Our ancestors migrated east to the Denisovans’ homeland just before the Denisovans went extinct. To be perfectly honest, we probably killed them. But before or during this genocide, a few of our ancestors must have had sex with the locals. And then the bi-racial children of these Homo sapiens / Denisovan couplings must have been significantly better off for the gene to spread so widely.
The Neanderthal lived at
high latitude. Over many generations,
their average skin color became paler.
In part, this was probably due to the lack of selective pressure. Think about a dodo – there was no advantage
for these birds to lose their fear of humans.
But, because the dodos were living on an island that no humans traveled
to, there was also no harm in the birds becoming fearless.
Dodos lost a beneficial
trait – fear – because their fear wasn’t actively needed. It’s kind of like the airbags in an old
car. If your car’s engine goes bad,
you’ll notice right away. Turn the key,
hear it sputter. You use the engine
every time you drive. But your airbags
could get worse without you noticing … and then, in the moment when they’re
needed, they won’t deploy.
Humans living near the equator need epidermal melanin. If you don’t have enough melanin, you’ll get sunburns, which exacerbate the risk of infection and dehydration; you’ll suffer radiation-induced DNA damage, which leads to skin cancer; and you’ll lose folate, which means that pregnant women will have more birth defects.
The most recent ancestors
that humans and chimpanzees shared in common had pale skin. Contemporary chimpanzees are still pale. They can afford to be – their fur protects
them from the sun. But our ancestors
lost their fur, probably so that they didn’t overheat while running, and this
led to the evolution of dark skin.
High concentrations of
epidermal melanin distinguished humans from the other apes.
As humans migrated to
higher latitudes, though, they gradually lost this indicator of their
humanity. Because the sunlight was less
intense, there was less selective pressure.
Humans could lose their epidermal melanin in the same way that dodos
lost their fear – not because it was helpful to go without it, but because the
trait went untested in their day to day lives.
They had no way to “realize” how important it was.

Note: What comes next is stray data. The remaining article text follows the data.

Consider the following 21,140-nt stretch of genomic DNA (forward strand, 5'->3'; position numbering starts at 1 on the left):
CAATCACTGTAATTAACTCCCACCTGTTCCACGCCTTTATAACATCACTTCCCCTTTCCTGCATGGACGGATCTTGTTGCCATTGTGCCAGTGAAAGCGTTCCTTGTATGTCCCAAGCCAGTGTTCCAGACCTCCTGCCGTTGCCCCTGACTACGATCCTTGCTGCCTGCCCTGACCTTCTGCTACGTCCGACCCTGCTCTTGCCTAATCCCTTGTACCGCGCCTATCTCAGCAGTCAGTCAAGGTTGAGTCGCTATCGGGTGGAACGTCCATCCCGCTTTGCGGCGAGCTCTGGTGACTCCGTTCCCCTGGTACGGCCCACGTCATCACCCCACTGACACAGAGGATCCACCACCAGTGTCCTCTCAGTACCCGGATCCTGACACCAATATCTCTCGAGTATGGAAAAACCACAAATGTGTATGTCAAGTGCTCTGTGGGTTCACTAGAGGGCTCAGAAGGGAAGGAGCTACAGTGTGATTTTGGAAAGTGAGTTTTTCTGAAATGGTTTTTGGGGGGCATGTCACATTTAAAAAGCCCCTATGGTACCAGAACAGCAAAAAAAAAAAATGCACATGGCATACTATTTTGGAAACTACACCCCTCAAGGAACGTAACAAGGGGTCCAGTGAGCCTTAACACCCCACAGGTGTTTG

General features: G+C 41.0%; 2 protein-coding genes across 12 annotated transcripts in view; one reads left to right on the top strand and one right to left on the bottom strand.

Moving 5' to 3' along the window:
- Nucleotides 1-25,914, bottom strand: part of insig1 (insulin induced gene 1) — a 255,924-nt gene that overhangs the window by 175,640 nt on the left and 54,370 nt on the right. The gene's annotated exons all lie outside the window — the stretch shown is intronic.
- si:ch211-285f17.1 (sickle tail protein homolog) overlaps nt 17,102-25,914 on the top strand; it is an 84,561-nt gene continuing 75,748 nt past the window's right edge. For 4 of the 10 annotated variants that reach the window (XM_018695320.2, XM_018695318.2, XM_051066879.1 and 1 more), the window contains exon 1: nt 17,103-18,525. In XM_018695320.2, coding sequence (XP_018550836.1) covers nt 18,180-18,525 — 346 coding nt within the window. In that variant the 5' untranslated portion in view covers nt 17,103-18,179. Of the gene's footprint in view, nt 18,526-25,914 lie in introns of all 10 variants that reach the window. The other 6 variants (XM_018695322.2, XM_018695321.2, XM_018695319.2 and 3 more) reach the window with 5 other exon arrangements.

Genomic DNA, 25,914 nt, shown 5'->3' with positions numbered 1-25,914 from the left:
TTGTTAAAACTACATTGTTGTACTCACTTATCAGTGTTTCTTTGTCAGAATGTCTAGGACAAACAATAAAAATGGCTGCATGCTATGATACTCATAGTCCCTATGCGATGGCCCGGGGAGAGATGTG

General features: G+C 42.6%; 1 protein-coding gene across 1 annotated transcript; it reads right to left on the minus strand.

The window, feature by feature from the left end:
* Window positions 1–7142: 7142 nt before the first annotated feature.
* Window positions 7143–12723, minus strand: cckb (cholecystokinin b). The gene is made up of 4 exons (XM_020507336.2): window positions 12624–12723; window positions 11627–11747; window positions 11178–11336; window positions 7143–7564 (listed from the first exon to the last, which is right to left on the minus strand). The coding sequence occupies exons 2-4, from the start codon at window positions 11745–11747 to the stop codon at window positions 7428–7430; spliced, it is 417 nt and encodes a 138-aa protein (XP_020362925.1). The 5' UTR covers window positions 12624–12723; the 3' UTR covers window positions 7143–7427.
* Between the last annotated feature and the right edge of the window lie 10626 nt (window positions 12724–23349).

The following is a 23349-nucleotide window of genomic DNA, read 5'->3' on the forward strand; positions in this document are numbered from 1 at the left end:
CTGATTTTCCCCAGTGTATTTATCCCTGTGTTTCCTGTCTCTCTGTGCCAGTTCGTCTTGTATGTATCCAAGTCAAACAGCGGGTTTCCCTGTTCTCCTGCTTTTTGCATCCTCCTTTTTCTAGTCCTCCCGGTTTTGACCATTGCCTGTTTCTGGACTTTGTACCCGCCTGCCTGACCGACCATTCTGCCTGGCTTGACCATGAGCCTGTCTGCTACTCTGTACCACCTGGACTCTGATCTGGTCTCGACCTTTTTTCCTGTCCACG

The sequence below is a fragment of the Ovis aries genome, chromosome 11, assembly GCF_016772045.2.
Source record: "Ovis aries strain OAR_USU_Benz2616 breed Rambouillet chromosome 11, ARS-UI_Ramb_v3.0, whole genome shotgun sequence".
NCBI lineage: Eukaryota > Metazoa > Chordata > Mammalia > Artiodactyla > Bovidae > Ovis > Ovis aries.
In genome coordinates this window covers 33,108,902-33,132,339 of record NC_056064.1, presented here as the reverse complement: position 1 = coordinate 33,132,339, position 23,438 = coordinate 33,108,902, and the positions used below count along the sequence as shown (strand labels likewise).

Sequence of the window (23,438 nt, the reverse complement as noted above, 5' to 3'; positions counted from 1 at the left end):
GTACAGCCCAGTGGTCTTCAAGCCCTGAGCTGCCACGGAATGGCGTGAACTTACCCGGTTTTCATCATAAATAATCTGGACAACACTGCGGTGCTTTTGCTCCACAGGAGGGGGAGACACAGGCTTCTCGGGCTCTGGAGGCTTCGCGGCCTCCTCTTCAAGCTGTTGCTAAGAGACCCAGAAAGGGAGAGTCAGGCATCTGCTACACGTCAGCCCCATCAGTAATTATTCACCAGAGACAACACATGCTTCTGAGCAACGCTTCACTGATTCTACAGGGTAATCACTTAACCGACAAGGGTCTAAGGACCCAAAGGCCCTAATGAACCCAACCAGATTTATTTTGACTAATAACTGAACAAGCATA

Your airbags aren’t
helpful until you crash. And then
they’ll either deploy and save you, or they won’t.
Now, it’s possible that the Neanderthal also experienced some positive selective pressure on their skin color as they migrated north. Over thousands of generations, the Neanderthals may have benefited from paler skin because it increased their production of vitamin D. We don’t know for certain that the Neanderthal felt any evolutionary pressure to have more vitamin D – after all, contemporary Inuit people live at very high latitudes but still have a lot of epidermal melanin – but it’s true that vitamin D deficiency is a big risk among people with crummy diets.
In the past, hunter / gatherers typically ate much healthier, more varied diets than farmers. When humans began to farm, they would mostly eat the one type of plant that they cultivated, rather than the wide mix of plants that could be found growing wild. And when Homo sapiens farmers migrated to northern Europe, their diets were so poor that they even developed loss-of-function mutations in a cholesterol synthesis gene, probably so that they’d have higher concentrations of vitamin D precursors. Among these people, pale skin was probably a big advantage. They’d be ready for the cloudless days when their homeland’s feeble sunlight was enough to make some vitamin D.
Around 40,000 years ago,
our planet’s most recent ice age ended.
The world began to warm, and glaciers retreated from Europe. By then, a group of humans living in Africa
were recognizably Homo sapiens.
These were our ancestors. Every
human alive today – no matter what you look like or where your family is from –
is descended from this group of people from Africa. They lived in tribes of twenty to a hundred
people, had darkly pigmented skin, made art, and spoke complex languages.
As the world warmed, some
of these Homo sapiens began to migrate.
These journeys occurred over many generations. Some tribes stayed in Africa; some tribes